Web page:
Most of my readers know that I was born and raised in the United States. After spending most of my early life in Texas (with a short stint in Italy), I lived in New York City for four years (college), followed by Boston for four years (grad school), and then San Francisco for four years (career start).
For the past seven year, however, I have been an expatriate residing in South America. I originally committed to moving here for a couple of years to see how I liked it, and then at that point I would decide what to do.
I’m still here.
And while I’ll always be a “foreigner” in the country that I currently reside in, every day I become just a little less foreign. When I speak Spanish, I have less of an accent. (This is oh so important since most of the commerce here is based upon a verbal bartering system…any hint of being a foreigner, and the prices shoot up!) I continue to learn more and more about local customs and traditions. I actually even show up late to social events. I continue to fit right in, even though I’ll always be a little out of place.
The same holds true when I return to the U.S. for visits. Even though this is “my” country, each year it feels a little more different…a little more foreign. Wide straight avenues surrounded by big box retail. Convenient…but somewhat boring, compared to the hectic outdoor markets of tiny stalls and labyrinthine streets that fill the city I live in. Don’t even get me started on the forms of greeting people! All too often, while in the U.S., I realize much too late that while a kiss on the cheek is the norm where I reside (to not do so is often seen as an insult), to do this same gesture in the U.S. is often a faux pas. I once actually did this during a business interview, believe it or not.
This morning, I taught class to a group of local students. To them, I provide a very American experience (beyond the fact that all of my classes are taught in English, no matter what the subject it). This afternoon, I am going on a mural tour with a small group of American students who are participating in a study abroad program at my university. While I will no doubt have much in common with them, I will also be that person who is very immersed in the local habits, customs, and language.
I am neither completely from here or completely from there. But it’s nice to explore this strange limbo-esque place in the middle.
And when it comes to my rheumatoid arthritis, I sort of have similar feelings. I will never get used to the constant pain and flares…but at the same time, I continue to get used to the constant pain and flares.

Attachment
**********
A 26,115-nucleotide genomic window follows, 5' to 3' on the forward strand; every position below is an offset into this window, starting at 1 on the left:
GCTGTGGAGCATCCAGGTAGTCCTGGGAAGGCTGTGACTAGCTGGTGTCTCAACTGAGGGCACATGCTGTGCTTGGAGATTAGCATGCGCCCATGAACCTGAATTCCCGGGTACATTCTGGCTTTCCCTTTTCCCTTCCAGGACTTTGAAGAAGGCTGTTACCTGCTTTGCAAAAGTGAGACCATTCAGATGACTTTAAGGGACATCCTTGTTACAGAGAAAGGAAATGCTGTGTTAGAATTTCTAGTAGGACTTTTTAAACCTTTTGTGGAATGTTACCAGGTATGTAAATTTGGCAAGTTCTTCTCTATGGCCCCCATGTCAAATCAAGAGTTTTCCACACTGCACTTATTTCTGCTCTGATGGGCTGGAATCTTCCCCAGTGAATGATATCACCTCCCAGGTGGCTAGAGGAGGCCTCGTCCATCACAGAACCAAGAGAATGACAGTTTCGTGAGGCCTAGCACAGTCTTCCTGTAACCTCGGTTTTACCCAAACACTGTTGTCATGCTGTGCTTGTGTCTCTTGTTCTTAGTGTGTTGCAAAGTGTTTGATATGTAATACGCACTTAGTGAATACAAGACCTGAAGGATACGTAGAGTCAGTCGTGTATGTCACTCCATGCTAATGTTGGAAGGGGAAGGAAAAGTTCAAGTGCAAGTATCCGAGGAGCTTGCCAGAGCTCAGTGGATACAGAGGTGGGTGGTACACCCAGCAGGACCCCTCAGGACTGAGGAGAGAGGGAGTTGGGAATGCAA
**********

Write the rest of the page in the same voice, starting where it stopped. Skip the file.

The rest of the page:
The day before yesterday, I had an extreme flare. (This sounds like the next Mountain Dew beverage: Extreme Flare™.) Unlike most of my recent flares, this one caught me quite off guard. Usually I try to sleep through the worst of flares, but this one found me completely awake. The pain, and my mind alongside, continued to race out of control. While deep down inside I probably knew that this would eventually pass, I actually lost sight of this fact. I didn’t know what to do. And to make things even a little more complicated, my supportive partner was out of reach, at work.
So I called my mother in the states. Even though she was thousands of miles away, and even though I knew receiving this type of phone call from me while I was in this state would no doubt be upsetting, I called anyways. That is what I needed at the moment.
When I finally was able to stop crying and start talking, we started talking about the flare that I was in at that moment. She suggested that I go into the neighborhood clinic for an anti-inflammatory injection, which I did after our phone call ended. Towards the end of our talk, when it seemed like the absolute worst had passed (although lots of bad still remained), we started talking about some other topics…like the Dallas Cowboy’s disappointing loss on Sunday night. And then I realized something: that I had made it through yet another (seemingly worst) flare (ever).
So while I will never be able to get used to flares like these, I continue to get used to flares like these.
And I couldn’t have done it alone.
Stay tuned…for the next adventure of Rheumatoid Arthritis Guy!